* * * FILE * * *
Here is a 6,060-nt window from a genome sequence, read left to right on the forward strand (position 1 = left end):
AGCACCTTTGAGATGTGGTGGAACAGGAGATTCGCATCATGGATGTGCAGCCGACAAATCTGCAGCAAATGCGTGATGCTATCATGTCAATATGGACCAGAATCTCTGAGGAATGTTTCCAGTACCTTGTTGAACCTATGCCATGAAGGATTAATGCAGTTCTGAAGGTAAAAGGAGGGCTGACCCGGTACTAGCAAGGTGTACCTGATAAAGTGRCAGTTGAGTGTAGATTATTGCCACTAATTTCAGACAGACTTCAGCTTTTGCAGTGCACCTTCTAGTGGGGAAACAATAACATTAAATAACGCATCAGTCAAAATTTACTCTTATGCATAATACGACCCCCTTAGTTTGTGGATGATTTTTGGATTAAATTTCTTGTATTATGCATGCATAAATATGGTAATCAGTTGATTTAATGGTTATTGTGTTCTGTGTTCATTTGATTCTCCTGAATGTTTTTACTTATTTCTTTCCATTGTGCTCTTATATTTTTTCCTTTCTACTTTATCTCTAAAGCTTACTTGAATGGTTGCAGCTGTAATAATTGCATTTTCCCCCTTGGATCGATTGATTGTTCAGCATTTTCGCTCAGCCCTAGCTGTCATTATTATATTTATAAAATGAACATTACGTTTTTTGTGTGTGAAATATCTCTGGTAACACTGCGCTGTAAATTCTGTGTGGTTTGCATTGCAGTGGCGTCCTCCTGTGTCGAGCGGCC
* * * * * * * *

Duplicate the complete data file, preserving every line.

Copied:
Here is a 6,060-nt window from a genome sequence, read left to right on the forward strand (position 1 = left end):
AGCACCTTTGAGATGTGGTGGAACAGGAGATTCGCATCATGGATGTGCAGCCGACAAATCTGCAGCAAATGCGTGATGCTATCATGTCAATATGGACCAGAATCTCTGAGGAATGTTTCCAGTACCTTGTTGAACCTATGCCATGAAGGATTAATGCAGTTCTGAAGGTAAAAGGAGGGCTGACCCGGTACTAGCAAGGTGTACCTGATAAAGTGRCAGTTGAGTGTAGATTATTGCCACTAATTTCAGACAGACTTCAGCTTTTGCAGTGCACCTTCTAGTGGGGAAACAATAACATTAAATAACGCATCAGTCAAAATTTACTCTTATGCATAATACGACCCCCTTAGTTTGTGGATGATTTTTGGATTAAATTTCTTGTATTATGCATGCATAAATATGGTAATCAGTTGATTTAATGGTTATTGTGTTCTGTGTTCATTTGATTCTCCTGAATGTTTTTACTTATTTCTTTCCATTGTGCTCTTATATTTTTTCCTTTCTACTTTATCTCTAAAGCTTACTTGAATGGTTGCAGCTGTAATAATTGCATTTTCCCCCTTGGATCGATTGATTGTTCAGCATTTTCGCTCAGCCCTAGCTGTCATTATTATATTTATAAAATGAACATTACGTTTTTTGTGTGTGAAATATCTCTGGTAACACTGCGCTGTAAATTCTGTGTGGTTTGCATTGCAGTGGCGTCCTCCTGTGTCGAGCGGCC